Health issues involving the head or back – anything from headaches, blurry vision, and dizziness to back pain or gait problems – can be not only concerning but alarming, depending on how suddenly or unexpectedly the symptoms occur.
And when the root cause is unknown, patients often don’t know the best person to call for help. This can lead to consultations with multiple providers and specialists – and an extended period of discomfort and worry – before they receive a diagnosis and treatment.
Now, with the launch of its Brain and Spine Institute, UConn Health has made it easier for patients with symptoms like these to get the advice and treatment they need.
Located at UConn’s Outpatient Pavilion in Farmington, the institute formally brings together more than two dozen world-renowned experts in the fields of neurology, neurosurgery, neuroradiology, nonoperative spine care, spine surgery, and more, to offer patients comprehensive, personalized care.
Dr. Hilary Onyiuke, who founded UConn’s Comprehensive Spine Center in 2005, says the newly minted institute is committed to providing prompt, state-of-the-art clinical care for all disorders involving the brain and spine.
“The central nervous system includes the brain and the spine, and there’s a lot of cross-linkage between the two,” he says. “By providing individualized care to our patients through our unique multidisciplinary approach, we not only optimize patient outcomes but continue to shape the future treatment of brain and spine disorders.”
Dr. Onyiuke notes there is a wide variety of medical conditions involving the brain, the spine, or both. These include degenerative arthritis (one of the most common), traumatic injuries suffered in accidents, benign or cancerous tumors, vascular malformations (abnormal blood vessel development), and congenital, degenerative, or acquired deformities.
Dr. L. John Greenfield, Jr., a neurologist who chairs the Department of Neurology, says symptoms often dictate where a patient ends up being seen first. “But our goal as an institute is to simplify the process.”
Dr. Onyiuke adds, “If a patient has a central nervous system problem, all they have to do is make one call to the Brain and Spine Institute at UConn Health, and we’ll be able to triage them in a very effective way, to actually get them an answer to whatever question they have regarding their medical issues.”
The Brain and Spine Institute was launched in October 2020, as a way of formalizing a cooperative, consultative approach that already existed informally among providers. The goal was to provide the most seamless and effective care for patients, according to Dr. Isaac L. Moss.
Dr. Moss is a fellowship trained orthopedic spine surgeon, chair of the Department of Orthopedic Surgery, director of the UConn Spine Surgery Fellowship, and co-director of the Comprehensive Spine Center, which has now become part of the Brain and Spine Institute. He says he has worked closely with UConn Health providers who have expertise in the spine and brain for years, including Dr. Greenfield and neuroradiologist and chairman of the Department of Radiology, Dr. Leo J. Wolansky.
“We were already functioning in a very collaborative manner; this is just the way we are, naturally getting opinions from each other,” Dr. Moss notes, adding that providers’ insights about a patient’s condition may be different, based on their various areas of expertise. “And so, when I’m looking at an MRI and there’s something that just doesn’t make sense, I’ll call our neurology friends. There’s no such thing as competition between us.”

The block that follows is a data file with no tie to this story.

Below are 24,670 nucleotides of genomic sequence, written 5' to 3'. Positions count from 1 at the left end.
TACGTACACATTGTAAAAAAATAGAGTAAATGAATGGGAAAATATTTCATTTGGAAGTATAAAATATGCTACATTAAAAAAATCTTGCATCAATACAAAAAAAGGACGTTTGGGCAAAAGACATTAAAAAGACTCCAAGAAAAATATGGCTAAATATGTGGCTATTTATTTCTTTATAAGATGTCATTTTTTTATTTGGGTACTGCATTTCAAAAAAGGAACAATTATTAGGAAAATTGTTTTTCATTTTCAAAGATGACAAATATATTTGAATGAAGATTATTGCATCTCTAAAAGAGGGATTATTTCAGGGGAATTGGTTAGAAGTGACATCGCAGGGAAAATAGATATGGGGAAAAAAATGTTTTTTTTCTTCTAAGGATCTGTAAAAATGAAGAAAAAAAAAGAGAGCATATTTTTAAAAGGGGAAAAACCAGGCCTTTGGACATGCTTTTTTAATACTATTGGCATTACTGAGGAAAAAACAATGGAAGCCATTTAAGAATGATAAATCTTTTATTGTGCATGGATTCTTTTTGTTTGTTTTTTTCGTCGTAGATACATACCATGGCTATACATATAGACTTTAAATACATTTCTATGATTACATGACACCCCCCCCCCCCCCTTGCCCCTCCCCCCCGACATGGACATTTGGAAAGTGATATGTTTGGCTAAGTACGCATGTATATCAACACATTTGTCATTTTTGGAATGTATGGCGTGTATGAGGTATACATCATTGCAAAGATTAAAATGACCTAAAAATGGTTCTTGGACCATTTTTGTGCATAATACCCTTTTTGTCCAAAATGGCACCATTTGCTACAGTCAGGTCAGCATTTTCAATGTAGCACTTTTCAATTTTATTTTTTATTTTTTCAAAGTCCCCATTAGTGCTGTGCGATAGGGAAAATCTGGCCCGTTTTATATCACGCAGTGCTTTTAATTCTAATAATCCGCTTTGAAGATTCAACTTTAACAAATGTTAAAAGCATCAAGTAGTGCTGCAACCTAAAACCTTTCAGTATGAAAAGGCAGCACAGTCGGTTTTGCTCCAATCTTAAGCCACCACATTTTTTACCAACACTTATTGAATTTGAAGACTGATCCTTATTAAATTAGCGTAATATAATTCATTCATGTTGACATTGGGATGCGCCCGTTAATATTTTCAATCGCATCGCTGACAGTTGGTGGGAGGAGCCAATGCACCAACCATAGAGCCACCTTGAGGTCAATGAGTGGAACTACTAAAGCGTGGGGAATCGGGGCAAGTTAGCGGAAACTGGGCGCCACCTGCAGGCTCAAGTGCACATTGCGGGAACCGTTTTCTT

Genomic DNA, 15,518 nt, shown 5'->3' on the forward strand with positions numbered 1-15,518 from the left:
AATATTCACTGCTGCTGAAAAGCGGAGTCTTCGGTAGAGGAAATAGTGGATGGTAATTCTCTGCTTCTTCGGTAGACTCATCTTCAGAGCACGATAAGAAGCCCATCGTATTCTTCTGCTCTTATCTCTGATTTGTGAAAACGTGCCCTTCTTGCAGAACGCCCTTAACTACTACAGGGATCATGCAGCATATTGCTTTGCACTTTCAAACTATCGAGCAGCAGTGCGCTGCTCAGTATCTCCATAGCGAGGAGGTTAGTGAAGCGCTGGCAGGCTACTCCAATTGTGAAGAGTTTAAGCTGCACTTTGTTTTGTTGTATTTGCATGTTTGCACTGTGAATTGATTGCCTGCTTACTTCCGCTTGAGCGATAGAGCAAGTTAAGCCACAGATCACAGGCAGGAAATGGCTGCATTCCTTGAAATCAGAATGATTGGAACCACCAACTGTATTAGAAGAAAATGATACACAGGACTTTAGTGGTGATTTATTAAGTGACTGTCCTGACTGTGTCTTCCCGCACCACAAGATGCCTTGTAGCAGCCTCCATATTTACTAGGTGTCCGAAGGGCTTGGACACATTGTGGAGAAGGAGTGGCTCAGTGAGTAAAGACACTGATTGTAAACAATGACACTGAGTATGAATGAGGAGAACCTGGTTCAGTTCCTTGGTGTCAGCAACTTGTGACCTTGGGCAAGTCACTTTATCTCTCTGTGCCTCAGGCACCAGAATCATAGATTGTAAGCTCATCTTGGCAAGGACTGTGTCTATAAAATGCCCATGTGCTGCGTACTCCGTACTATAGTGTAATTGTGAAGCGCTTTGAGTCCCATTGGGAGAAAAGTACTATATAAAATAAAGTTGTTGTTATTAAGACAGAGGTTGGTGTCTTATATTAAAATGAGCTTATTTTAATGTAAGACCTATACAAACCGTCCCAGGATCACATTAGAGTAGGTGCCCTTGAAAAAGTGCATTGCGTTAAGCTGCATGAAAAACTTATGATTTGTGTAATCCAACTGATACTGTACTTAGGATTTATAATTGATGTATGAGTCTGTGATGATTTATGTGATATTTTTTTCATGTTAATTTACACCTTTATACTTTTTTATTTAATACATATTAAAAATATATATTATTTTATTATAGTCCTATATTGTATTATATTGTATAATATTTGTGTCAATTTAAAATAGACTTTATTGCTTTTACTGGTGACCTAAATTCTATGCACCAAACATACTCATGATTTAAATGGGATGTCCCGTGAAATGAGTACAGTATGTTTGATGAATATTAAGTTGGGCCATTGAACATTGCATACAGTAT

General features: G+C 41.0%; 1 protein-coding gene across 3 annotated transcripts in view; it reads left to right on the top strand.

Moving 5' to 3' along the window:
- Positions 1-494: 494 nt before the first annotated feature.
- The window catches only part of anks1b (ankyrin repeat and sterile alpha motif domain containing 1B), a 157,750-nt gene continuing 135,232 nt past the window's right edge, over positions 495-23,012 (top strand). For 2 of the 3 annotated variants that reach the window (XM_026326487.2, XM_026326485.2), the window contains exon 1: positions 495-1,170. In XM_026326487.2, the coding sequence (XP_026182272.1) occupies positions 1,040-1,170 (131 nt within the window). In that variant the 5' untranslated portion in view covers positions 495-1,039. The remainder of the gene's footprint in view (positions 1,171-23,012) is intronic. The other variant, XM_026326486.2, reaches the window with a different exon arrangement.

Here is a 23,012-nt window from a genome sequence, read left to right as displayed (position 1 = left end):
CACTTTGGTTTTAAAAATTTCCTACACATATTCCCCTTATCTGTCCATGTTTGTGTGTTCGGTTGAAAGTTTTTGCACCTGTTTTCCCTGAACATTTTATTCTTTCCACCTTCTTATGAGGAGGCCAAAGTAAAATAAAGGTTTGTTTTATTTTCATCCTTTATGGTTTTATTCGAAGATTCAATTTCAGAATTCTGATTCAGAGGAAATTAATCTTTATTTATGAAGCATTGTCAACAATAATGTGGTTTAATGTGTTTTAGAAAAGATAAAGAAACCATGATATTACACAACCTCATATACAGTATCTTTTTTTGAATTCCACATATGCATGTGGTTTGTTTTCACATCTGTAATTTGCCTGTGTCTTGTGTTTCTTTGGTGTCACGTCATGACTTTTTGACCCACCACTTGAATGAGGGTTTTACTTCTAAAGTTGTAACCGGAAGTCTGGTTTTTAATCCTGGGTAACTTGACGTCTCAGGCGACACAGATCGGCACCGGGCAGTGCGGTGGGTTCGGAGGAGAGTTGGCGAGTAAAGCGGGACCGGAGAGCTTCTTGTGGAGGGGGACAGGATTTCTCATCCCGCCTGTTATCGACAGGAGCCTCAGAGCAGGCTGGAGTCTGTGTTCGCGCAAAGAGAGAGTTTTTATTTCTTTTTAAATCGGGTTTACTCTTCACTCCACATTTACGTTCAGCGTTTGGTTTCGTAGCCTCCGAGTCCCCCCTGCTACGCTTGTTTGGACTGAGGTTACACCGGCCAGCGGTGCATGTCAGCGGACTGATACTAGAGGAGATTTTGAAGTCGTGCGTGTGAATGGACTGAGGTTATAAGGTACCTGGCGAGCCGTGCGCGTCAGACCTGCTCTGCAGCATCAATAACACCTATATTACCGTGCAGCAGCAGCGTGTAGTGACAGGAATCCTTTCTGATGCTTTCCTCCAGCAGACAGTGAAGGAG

Dr. Wolansky agrees, saying in addition to participating in the same conferences several times a month, “we frequently correspond via text and emails, based on the findings that we have, and call each other all the time. It’s a very tight group – I think in many ways because UConn Health is not too huge. It really works to our advantage that we always know who’s involved. We know who to talk to, and so it makes us very nimble. As an institution, our size is a big advantage, since it allows us to integrate very easily with each other. The patient is the winner.”
Dr. Ketan Bulsara, chief of neurosurgery, is among an elite group of dual fellowship trained neurosurgeons in cerebrovascular/skull base microsurgery and endovascular neurosurgery. His clinical practice involves both spinal and cranial work, he says the institute “embodies a lot of what we were already doing but brings it under one umbrella. We gave all of these previously siloed capabilities a common identity.”
Dr. Moss – who often performs surgeries alongside Dr. Onyiuke, allowing patients to benefit from their combined expertise – says the institute offers “a huge advantage for patients because they’re not just getting a consult from one doctor. They’re actually getting a consultation from all of us.”
Dr. Greenfield says in addition to improving patient access and convenience, the new set-up will promote seamless communication between the medical aspects and surgical aspects of patient care.
“Let’s say we’re dealing with a condition called normal pressure hydrocephalus,” says Dr. Greenfield. “Often, it starts out as a radiologic diagnosis because the patient has enlarged ventricles and other signs that suggest this diagnosis, rather than Parkinson’s Disease or whatever else the patient might have been referred for. But it takes a careful evaluation to figure out whether this patient is going to benefit from shunting surgery or not.”
Dealing with the issue from a cohesive, multidisciplinary approach “allows us to take a systematic approach to patient care – create some standardized approaches and standardized referral patterns – so that a patient doesn’t go immediately to neurosurgery, without going through the pathways to find out what is really going on. Maybe a surgery can be avoided, or perhaps we find that surgery is what is really needed.”
What also makes the care provided at the institute so special are the innovative techniques, equipment, and resources it employs.
For example, when a patient has a brain tumor, Dr. Wolansky says, “one of the concerns is to remove as much of the tumor as you can, without hurting the patient’s ability to function neurologically.” To ensure the surgery is both safe and effective, “it’s very valuable oftentimes to do a functional MRI – an MRI scan where we can actually see the brain thinking.”
He says this makes it possible to identify areas that control certain functions. “Let’s say that the tumor is somewhere near the area of the brain that controls your right hand. Obviously, you don’t want to injure the ability to use the right hand. That’s such a crucial thing for quality of life. So we can do an MRI while the patient is moving their fingers, and we’re able to see exactly what part of the brain is controlling the function of the right hand.”